Indeed, it’s been a disappointing week for naked women made of other materials. Luciano Garbati’s 2008 statue Medusa with the Head of Perseus is a statue that I’ve seen and eye-rolled at before. The general concept is great -- a revenge fantasy which sees the inversion of Medusa and Perseus’ respective roles, as a comment on the way Medusa is wronged and vilified both in myth and our popular conceptions of her. Maybe not the most original concept in the world, but I’m on board. But, like the Wollstonecraft statue, it falls down in execution. This woman from Greek mythology’s body is depicted as perfectly clean shaven, which is disappointing both as someone who doesn’t want to see the beauty standards of a 21st century male artist placed onto the body of a classical character, and as someone who thinks it’s crazy to have the opportunity to depict someone with snake-pubes and snake-armpit hair and not take it. Wagatwe Wanjuki succinctly summed it up when she tweeted “#Metoo was started by a Black woman, but a sculpture of a European character by a dude is the commentary that gets centered? Sigh,” Wagatwe Wanjuki tweeted previously. Again, we get a skinny, conventionally attractive white woman, and this one created by a man.

We should commemorate Wollstonecraft’s life and work in a way that actually reflects said life and work, and doesn’t give this or any statue the insurmountable task of encompassing every woman in existence. Let’s think critically about the women we choose to commemorate, and expand the list. 38 of the statues depicting women in the UK are of Queen Victoria. In contrast, there were only two depicting Black British women, Mary Seacole and Dame Kelly Holmes respectively. Clearly, the landscape of British public memorialisation still has a lot of changes to make.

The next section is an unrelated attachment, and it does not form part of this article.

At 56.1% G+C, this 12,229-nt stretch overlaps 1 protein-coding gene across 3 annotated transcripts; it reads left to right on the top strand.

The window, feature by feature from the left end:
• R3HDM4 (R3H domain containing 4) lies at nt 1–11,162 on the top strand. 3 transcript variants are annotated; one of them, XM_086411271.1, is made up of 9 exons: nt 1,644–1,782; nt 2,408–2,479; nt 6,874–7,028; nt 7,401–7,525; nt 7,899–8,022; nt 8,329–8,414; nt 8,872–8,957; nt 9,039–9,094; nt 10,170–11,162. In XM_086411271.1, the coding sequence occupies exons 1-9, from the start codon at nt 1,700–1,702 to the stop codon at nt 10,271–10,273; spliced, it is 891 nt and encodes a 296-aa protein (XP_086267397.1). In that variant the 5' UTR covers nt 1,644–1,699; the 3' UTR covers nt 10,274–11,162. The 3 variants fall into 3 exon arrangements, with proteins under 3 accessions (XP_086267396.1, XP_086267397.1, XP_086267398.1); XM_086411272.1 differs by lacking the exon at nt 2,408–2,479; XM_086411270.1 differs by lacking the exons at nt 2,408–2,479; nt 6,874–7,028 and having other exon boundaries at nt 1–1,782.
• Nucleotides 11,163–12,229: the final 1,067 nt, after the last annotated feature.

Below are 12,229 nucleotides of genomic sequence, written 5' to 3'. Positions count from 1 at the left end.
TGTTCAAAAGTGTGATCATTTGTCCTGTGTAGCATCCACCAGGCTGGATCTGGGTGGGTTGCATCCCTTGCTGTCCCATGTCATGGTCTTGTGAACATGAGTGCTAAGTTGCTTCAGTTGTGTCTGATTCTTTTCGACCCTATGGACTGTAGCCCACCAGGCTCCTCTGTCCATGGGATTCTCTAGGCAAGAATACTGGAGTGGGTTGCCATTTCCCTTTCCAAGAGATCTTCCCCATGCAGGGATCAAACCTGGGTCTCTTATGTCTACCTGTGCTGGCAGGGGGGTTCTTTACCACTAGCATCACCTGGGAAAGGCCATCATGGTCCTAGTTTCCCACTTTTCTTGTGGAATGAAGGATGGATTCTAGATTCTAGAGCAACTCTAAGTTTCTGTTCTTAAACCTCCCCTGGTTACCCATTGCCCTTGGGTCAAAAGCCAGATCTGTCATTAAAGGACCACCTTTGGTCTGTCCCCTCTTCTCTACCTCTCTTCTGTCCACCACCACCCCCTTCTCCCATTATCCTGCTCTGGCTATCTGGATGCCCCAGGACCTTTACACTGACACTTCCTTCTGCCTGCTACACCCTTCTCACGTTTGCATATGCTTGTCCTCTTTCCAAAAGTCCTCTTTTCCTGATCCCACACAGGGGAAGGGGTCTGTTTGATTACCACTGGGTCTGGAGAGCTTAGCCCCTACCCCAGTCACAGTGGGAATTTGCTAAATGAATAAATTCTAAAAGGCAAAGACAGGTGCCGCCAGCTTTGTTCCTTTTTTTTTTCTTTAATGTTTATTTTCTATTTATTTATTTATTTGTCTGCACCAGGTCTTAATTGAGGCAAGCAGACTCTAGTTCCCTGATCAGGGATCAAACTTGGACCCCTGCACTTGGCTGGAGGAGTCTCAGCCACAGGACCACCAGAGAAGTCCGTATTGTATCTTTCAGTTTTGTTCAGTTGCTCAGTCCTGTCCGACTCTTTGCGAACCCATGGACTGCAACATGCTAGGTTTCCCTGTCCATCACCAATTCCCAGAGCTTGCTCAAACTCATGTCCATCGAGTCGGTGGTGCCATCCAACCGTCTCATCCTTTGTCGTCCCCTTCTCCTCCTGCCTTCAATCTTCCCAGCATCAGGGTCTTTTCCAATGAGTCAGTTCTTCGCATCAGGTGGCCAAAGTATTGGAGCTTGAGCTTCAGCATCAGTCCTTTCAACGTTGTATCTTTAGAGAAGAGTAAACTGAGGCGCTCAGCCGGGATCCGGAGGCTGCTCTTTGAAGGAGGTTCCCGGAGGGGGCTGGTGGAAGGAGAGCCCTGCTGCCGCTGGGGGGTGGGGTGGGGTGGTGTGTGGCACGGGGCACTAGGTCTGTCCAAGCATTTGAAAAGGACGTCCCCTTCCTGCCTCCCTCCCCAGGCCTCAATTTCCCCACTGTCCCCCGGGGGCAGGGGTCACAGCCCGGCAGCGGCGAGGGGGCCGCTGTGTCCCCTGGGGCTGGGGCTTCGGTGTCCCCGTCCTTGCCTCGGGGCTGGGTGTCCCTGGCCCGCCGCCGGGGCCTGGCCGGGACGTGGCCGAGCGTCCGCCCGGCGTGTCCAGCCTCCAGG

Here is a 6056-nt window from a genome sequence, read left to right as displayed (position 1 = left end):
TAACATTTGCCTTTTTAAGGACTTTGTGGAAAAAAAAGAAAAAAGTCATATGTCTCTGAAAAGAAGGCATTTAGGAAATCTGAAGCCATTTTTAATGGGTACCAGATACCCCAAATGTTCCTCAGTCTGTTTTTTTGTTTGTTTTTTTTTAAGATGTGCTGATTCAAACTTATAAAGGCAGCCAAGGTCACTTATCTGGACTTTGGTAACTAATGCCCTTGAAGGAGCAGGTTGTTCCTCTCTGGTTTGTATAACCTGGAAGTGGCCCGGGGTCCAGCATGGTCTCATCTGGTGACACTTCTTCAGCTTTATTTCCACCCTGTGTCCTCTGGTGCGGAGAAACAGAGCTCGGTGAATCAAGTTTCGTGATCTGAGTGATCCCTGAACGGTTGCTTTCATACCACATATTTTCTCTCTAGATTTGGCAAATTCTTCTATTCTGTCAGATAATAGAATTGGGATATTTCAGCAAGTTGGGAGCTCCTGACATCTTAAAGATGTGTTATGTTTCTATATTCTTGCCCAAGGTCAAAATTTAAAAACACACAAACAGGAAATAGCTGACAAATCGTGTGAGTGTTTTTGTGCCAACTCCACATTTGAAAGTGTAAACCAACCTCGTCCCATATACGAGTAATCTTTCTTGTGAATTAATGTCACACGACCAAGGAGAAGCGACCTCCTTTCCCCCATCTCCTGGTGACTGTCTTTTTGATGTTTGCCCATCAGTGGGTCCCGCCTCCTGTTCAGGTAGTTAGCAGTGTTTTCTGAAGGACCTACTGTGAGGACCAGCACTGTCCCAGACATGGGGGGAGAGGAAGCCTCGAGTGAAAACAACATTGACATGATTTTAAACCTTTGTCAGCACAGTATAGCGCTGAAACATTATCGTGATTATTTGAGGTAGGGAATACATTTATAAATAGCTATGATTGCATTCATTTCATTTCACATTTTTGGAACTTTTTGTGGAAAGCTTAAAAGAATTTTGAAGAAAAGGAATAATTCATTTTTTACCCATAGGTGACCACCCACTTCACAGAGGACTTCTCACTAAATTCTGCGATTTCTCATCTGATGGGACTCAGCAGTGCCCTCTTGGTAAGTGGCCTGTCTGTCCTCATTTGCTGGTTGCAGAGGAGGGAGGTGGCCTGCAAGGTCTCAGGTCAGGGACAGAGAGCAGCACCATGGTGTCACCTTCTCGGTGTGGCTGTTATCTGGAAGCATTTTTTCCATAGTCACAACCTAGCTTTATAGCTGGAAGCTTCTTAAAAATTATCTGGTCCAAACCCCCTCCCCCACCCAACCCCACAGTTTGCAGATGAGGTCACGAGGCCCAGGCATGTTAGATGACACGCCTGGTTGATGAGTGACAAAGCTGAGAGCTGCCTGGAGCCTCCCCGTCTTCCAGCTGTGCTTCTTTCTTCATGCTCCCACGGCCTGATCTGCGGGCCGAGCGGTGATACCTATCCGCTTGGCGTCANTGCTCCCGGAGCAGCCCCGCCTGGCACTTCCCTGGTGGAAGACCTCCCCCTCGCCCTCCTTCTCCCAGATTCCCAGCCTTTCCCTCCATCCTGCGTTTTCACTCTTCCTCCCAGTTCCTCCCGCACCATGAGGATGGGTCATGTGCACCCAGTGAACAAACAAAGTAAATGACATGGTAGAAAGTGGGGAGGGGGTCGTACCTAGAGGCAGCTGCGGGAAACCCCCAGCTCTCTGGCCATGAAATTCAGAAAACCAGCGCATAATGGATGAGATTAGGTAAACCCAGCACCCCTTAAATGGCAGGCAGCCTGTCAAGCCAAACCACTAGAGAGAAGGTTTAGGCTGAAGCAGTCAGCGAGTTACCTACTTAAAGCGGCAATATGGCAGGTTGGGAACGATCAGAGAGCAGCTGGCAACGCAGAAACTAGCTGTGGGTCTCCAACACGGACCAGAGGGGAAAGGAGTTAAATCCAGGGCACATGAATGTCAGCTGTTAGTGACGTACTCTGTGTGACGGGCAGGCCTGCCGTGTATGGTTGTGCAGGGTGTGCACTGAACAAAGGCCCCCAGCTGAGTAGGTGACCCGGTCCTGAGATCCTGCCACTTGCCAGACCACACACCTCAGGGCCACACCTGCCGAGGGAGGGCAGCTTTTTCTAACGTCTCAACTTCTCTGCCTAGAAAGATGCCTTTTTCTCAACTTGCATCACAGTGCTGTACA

When considering and celebrating the lives and work of historical figures such as Wollstonecraft, we should do it within their historical, cultural, and political contexts, instead of trying to shoehorn them into being a flat, sanitised embodiment of womankind as a whole. Wollstonecraft died prematurely, but she led a life that was fascinating and full, and ensured an enduring legacy and fascination with her life and work. Those facts could easily inspire boundlessly creative works of sculpture, so it’s hard to fathom how the Green has ended up with such bizarre misstep of a work. We can only hope that a better work might replace it, and that we continue to enact change about the state of public statues in the UK and beyond.